In the Deep Zoom run-time, you can load two types of compositions:

  • A single image composition is when you interact with a single image at run-time.  This does not mean you started with a single image, you could start with many images and compose a scene, then you export from Composer and all of the images get 'stitched' into a single composition that you can interact with at run-time.  You interact (like zooming, opacity, etc.) with your image by changing the properties of your MultiScaleImage.
  • A "Collection of Images" is when you compose a scene but export it as a collection of images (duh jaime do u get paid by the word? word, word?)
    At run-time, you can still interact with each of the individual images in your composition.  
    The images are exposed via the SubImages collection of your MultiScaleImage.   You can still set properties in the MultiScaleImage and these properties will affect all the images in the collection [for example if I Zoom-in to 200% in MSI, that would impact which SubImages are visible] but with collections I also get the benefit of interacting with the SubImages directly.

Collections have a lot more flexibility of course, but I also caution of two tiny concerns:

  • when dealing with collections,  you likely end up downloading a few more tiles as you go.  Not a huge deal
  • Your images load independently;  this again is not a huge deal unless you have huge discrepancies in size; in that case you will see your small images load earlier than your bigger ones.  [To solve this you could play with Opacity]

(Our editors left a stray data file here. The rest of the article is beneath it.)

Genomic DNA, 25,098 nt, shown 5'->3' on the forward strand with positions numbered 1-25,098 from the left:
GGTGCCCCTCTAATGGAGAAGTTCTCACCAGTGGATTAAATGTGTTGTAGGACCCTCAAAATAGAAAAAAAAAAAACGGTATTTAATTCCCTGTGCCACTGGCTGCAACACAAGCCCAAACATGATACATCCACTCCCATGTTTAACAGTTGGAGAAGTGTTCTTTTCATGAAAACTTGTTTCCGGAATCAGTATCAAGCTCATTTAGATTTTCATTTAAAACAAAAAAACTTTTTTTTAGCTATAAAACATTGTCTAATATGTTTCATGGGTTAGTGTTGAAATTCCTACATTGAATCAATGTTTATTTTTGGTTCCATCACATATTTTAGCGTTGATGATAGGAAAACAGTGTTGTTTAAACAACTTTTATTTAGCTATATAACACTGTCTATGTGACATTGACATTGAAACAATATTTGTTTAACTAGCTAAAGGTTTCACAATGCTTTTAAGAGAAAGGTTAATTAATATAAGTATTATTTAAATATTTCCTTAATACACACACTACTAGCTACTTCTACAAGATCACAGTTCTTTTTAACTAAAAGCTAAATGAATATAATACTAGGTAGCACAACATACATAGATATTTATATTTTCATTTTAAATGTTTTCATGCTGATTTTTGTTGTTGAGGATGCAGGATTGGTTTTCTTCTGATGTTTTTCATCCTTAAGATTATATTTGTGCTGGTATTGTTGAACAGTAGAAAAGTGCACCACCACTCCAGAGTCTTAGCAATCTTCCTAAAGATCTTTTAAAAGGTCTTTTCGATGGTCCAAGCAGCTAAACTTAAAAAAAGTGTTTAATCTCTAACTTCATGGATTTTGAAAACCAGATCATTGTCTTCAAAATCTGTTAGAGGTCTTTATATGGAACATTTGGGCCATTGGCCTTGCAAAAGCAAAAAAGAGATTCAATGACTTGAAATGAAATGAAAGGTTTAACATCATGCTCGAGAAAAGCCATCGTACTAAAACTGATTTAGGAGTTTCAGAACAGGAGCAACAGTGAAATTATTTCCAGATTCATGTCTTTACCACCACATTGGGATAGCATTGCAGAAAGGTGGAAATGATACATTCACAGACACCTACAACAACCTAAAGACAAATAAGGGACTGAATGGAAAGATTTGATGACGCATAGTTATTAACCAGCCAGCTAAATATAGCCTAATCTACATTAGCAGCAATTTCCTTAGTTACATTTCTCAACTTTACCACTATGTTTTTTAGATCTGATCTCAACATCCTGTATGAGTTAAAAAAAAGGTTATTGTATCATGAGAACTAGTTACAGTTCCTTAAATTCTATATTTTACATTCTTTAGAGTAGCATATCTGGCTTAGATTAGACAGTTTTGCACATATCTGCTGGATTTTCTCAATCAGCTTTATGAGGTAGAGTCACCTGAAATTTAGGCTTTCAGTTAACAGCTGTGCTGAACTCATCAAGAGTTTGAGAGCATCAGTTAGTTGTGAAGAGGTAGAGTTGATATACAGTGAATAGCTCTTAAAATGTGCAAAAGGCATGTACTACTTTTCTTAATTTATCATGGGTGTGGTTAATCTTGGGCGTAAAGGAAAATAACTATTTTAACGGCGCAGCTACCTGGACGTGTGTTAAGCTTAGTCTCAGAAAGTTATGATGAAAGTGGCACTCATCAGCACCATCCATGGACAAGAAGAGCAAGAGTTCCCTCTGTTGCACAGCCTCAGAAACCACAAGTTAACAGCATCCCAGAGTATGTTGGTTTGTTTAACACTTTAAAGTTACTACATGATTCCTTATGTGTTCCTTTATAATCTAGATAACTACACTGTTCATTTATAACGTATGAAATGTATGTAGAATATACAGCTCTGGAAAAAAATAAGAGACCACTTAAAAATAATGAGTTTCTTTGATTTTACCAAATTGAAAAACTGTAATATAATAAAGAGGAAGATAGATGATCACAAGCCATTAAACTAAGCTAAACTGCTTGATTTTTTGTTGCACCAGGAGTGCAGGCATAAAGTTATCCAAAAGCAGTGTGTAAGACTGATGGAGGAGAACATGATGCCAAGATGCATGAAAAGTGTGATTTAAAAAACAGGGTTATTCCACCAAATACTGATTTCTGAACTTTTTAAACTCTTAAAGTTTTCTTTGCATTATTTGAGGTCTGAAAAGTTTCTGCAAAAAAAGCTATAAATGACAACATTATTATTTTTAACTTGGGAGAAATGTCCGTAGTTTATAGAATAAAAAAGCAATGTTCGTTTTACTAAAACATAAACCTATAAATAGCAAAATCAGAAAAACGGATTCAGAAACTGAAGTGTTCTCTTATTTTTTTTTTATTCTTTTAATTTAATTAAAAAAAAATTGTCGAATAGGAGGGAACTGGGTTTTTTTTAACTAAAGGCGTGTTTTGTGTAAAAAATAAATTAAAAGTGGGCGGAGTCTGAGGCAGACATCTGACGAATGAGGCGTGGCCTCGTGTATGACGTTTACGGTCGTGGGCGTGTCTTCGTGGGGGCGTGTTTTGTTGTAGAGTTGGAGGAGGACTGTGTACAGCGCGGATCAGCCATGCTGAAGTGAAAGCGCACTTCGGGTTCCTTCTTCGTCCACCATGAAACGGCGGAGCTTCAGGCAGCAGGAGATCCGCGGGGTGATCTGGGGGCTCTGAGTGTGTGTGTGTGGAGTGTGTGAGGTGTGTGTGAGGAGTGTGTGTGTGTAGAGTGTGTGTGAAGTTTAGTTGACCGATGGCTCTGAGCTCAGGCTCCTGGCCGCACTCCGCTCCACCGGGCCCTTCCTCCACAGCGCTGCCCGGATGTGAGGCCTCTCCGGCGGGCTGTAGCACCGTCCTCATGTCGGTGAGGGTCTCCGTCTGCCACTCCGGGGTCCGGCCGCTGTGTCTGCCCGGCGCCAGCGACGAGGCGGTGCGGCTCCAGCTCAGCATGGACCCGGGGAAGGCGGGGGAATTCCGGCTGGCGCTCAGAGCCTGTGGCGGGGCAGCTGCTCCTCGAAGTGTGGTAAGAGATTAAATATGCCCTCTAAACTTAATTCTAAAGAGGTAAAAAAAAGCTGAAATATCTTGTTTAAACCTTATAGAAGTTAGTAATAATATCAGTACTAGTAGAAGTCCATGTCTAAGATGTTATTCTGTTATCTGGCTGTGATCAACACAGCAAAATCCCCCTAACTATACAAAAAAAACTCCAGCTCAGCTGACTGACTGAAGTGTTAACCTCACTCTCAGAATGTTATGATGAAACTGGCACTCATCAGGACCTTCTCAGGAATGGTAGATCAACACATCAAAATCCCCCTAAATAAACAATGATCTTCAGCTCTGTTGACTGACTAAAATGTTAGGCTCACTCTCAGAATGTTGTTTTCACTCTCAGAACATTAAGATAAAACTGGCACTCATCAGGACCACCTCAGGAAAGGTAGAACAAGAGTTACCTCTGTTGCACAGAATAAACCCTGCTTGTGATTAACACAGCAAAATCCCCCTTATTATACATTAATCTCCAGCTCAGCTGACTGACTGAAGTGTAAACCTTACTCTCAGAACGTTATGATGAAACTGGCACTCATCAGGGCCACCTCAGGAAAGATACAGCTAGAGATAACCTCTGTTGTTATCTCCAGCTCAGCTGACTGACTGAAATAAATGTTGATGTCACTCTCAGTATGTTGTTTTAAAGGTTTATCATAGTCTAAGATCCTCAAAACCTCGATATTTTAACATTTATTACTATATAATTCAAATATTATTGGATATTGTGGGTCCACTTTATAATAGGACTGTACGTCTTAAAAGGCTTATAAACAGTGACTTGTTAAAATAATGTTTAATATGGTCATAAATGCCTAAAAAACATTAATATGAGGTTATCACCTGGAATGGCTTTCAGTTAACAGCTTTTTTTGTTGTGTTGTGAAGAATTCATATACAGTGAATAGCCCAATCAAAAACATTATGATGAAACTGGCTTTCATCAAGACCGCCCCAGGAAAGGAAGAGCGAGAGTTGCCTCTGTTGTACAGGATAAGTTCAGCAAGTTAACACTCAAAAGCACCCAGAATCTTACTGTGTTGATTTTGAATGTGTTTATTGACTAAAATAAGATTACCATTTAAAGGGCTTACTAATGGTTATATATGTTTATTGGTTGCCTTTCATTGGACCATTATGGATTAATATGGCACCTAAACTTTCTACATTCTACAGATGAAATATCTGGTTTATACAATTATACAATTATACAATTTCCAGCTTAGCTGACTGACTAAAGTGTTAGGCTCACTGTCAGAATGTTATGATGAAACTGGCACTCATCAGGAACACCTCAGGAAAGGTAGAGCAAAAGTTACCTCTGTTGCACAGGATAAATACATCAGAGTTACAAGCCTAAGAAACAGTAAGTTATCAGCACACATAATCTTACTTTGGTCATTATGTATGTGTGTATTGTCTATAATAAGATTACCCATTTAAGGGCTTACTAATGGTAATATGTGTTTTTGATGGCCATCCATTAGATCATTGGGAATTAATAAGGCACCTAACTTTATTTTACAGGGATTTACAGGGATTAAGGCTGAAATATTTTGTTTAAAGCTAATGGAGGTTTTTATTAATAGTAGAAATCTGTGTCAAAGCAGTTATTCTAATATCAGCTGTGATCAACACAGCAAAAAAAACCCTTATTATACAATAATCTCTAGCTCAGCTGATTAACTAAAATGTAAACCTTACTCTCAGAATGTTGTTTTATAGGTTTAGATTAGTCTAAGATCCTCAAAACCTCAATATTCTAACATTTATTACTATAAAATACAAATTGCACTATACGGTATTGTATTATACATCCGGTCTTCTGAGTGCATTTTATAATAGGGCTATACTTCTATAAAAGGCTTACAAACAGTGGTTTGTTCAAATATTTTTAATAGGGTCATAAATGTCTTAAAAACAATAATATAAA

This post is about working with Collections, so let's assume I decided the two issues above are not in play (that is the case for most people). 

To find out what we can do with a MultiScaleSubImage, all we need is to look at the class definition:

  • AspectRatio - readonly property ==  width/height.
  • Opacity = self-explains;  0== transparent.  1.0 == Opaque
  • ViewportOrigin == top-left corner of the image.  Stay tuned for a lot more below. This is a really interesting property and 1/3  the point of this post
  • ViewportWidth == width of the area to be displayed.  This value is in logical coordinates. For example:
    • a value of 1 displays the entire image (no zoom),
    • a value of 0.5 is 200% zoomed in and a value of 0 is completely zoomed (user cannot see the image at all).
    • A value above 1 is zooming out from the image. For example, a value of 2 means that the image will take up half the size of the MultiScaleImage  control area (50% zoom).
  • ZIndex -- self explains;  higher numbers are in front of lower ones.

A few of the less obvious options for dealing with collections are:

If you have used Deep Zoom Composer you might have noticed that composer has a property called "Tag" for each image. As of beta2 tag is not exposed via the MultiScaleSubImage.  So, how can you get to this Tag?

The tags are stored in the metadata.xml  file generated by Deep Zoom Composer.